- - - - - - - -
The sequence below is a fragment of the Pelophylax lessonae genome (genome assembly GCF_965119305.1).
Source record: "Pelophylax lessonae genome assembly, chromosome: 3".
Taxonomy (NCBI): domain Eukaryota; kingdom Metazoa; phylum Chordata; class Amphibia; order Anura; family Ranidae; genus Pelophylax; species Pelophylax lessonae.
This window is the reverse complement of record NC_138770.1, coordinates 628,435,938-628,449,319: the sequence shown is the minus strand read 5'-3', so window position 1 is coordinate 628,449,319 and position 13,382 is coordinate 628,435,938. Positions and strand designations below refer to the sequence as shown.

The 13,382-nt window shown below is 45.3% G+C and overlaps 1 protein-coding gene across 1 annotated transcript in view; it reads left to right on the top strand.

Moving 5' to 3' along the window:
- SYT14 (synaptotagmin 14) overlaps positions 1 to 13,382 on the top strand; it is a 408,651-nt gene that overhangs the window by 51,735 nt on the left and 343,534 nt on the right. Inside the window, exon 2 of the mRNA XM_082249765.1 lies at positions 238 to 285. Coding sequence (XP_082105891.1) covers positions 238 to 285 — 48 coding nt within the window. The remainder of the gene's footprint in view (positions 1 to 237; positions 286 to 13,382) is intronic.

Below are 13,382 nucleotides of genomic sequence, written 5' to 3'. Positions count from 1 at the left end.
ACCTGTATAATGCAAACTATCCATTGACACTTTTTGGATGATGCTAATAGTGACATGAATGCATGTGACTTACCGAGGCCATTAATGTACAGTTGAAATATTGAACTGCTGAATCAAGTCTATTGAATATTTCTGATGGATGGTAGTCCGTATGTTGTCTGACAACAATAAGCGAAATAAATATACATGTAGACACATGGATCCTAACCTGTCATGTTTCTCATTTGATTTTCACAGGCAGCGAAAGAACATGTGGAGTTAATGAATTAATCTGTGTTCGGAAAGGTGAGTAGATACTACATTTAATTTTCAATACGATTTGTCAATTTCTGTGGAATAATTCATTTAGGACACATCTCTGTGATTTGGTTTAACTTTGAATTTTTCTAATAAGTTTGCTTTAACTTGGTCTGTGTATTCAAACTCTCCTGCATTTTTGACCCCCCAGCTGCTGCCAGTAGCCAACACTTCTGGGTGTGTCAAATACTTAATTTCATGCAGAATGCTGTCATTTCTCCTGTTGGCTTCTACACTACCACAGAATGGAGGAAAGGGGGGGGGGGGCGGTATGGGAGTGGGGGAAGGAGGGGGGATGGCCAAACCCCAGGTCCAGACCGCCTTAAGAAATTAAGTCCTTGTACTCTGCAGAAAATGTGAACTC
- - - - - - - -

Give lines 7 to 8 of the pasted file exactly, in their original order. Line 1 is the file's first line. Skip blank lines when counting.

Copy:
- SYT14 (synaptotagmin 14) overlaps positions 1 to 13,382 on the top strand; it is a 408,651-nt gene that overhangs the window by 51,735 nt on the left and 343,534 nt on the right. Inside the window, exon 2 of the mRNA XM_082249765.1 lies at positions 238 to 285. Coding sequence (XP_082105891.1) covers positions 238 to 285 — 48 coding nt within the window. The remainder of the gene's footprint in view (positions 1 to 237; positions 286 to 13,382) is intronic.

Below are 13,382 nucleotides of genomic sequence, written 5' to 3'. Positions count from 1 at the left end.